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Billy Horschel will keep on banging the drum.
The 36-year-old American continues to split his time between the PGA Tour and DP World Tour as he seeks to evolve, both as a golfer and a person.
This year, the former FedEx Cup champion enjoyed his latest lengthy stint in Europe, starting at the Horizon Irish Open and finishing five weeks later at a deluged Alfred Dunhill Links Championship in St Andrews.
And speaking in the December issue of bunkered, Horschel candidly broke down why his American peers should change their schedules and join him more often in Europe.
“I’d love to see some of the other guys come over here and play,” he insisted. “The reception those guys get playing over here would trump the reception I’d receive.
“But the game of golf isn’t nearly as global as it used to be. Once the PGA Tour in the 2000s started really taking off financially, there wasn’t really a need for guys to travel.
“Guys didn’t see the benefits of travel, not only in how it can help your golf game and how it can make you a better player, but as a person as well. When you visit these countries that you’ve never been to and are out of your element, you grow as a person.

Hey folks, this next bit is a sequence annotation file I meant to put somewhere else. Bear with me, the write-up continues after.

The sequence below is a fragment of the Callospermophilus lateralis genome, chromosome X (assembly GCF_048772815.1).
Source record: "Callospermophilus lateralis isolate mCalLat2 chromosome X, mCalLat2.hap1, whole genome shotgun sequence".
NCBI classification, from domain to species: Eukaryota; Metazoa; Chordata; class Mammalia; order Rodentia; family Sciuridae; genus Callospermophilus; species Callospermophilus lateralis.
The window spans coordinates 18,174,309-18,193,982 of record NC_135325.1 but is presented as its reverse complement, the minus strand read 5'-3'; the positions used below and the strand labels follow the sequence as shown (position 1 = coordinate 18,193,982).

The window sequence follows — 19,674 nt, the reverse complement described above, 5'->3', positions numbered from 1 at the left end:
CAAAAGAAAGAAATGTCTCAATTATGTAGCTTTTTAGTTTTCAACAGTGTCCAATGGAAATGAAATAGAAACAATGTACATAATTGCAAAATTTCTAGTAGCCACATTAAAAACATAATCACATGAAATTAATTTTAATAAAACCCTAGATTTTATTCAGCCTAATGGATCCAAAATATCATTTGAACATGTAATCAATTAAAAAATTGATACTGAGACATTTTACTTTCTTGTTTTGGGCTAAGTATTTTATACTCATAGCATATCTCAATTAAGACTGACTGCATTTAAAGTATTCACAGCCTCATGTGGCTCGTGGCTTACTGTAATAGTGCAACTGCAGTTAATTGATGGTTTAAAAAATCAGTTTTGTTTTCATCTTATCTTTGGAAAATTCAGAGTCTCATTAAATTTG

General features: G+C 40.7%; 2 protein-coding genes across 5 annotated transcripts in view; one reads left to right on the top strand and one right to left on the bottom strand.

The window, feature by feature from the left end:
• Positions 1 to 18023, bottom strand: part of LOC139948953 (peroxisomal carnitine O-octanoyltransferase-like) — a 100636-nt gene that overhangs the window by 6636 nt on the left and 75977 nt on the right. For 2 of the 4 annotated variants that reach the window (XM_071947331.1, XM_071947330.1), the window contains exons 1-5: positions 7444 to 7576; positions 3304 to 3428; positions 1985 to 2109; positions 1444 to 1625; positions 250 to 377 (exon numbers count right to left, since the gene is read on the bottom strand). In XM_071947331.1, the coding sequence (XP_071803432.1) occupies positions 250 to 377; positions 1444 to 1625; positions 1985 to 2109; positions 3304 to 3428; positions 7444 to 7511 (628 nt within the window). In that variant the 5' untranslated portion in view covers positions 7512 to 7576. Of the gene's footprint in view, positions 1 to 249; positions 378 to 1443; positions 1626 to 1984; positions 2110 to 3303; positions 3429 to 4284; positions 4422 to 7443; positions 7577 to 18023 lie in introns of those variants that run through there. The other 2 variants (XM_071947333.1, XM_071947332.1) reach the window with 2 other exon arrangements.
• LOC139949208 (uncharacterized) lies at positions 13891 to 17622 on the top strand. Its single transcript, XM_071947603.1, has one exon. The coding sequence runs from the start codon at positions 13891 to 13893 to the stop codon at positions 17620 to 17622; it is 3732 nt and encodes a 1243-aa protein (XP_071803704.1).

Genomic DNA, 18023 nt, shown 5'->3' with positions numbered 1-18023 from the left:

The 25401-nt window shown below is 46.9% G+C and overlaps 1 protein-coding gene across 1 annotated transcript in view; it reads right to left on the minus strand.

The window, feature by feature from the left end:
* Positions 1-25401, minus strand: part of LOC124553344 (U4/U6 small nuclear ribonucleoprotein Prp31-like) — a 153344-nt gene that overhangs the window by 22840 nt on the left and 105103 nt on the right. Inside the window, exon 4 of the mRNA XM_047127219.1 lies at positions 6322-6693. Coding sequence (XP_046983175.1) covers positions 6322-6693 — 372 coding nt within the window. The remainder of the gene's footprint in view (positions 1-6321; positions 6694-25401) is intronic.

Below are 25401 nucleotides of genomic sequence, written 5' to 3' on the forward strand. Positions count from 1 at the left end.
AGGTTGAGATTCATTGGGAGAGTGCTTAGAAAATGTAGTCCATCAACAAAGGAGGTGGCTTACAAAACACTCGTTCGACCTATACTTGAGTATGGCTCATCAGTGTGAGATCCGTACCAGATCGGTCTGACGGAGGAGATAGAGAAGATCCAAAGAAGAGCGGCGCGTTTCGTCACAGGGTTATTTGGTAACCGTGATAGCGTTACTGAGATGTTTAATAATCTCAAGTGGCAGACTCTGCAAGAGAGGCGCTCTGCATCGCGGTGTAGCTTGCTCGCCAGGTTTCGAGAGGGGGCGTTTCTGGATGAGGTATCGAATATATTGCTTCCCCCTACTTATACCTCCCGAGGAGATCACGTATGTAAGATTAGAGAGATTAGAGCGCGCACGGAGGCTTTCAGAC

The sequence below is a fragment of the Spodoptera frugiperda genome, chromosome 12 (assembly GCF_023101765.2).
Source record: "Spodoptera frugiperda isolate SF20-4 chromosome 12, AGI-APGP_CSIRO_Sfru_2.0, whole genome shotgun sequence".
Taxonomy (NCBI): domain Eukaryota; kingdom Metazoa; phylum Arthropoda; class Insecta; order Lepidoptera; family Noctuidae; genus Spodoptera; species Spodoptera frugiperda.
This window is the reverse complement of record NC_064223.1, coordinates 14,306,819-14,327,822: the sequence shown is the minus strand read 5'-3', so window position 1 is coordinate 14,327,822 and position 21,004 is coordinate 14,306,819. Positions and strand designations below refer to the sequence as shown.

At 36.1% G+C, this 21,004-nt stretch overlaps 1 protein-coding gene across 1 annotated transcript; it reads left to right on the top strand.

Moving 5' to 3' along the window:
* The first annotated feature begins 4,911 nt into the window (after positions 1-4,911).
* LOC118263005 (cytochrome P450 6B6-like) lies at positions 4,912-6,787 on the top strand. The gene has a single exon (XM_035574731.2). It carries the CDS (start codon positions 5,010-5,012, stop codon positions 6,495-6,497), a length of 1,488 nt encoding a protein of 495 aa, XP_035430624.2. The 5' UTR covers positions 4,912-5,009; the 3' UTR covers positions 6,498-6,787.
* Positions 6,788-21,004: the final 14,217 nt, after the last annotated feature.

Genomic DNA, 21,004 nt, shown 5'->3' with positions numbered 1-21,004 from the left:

“That’s what humans have always done on this planet. I’d like to see more guys go over here but I’m not going to be the one to say they need to. I try to talk to some of them, tell them to come over and say which events I think they’d enjoy. But at the end of the day, they do what’s best for them.”
Horschel reached one of the lowest points of his career in June when posting a 12-over-par opening round 84 as the defending champion at the Memorial Tournament.
But he is now rejuvenated once more, later finding some improved form in Europe with three consecutive top-20 finishes before heading back Stateside.
So what is it about the DP World Tour that keeps Horschel racking up the air miles on trips across the Atlantic?
“The relaxed feel,” he explained. “Everyone’s a little more present and enjoying the moment here.
“Sometimes in America we can get caught up in the future, being where we want to be and we forget to enjoy what we have right here and now. The guys are great over here and they’ve been great to me. The support I’ve received here has been unreal.”
Horschel also still leans on some wisdom from his old college coach at the University of Florida, Buddy Alexander, who remains “one of the most influential people” in his life.
“Buddy said if you want to be considered a world class player you have to go and play around the world, and you’ve got to play well,” he recalled. “It’s made me a better player going to places I haven’t been before, adjusting to the conditions, temperatures and all the different ways the courses are set up compared to America.
“At the same time, as a person, having to communicate and get along and understand people from other countries, it’s a growth in itself. I’ve enjoyed the learning aspect and I continue to enjoy it.”
• Read the full interview with Billy Horschel in the December edition of bunkered, on-sale now from all good newsagents. Alternatively, why not subscribe? Click here for details. International subscriptions also available.
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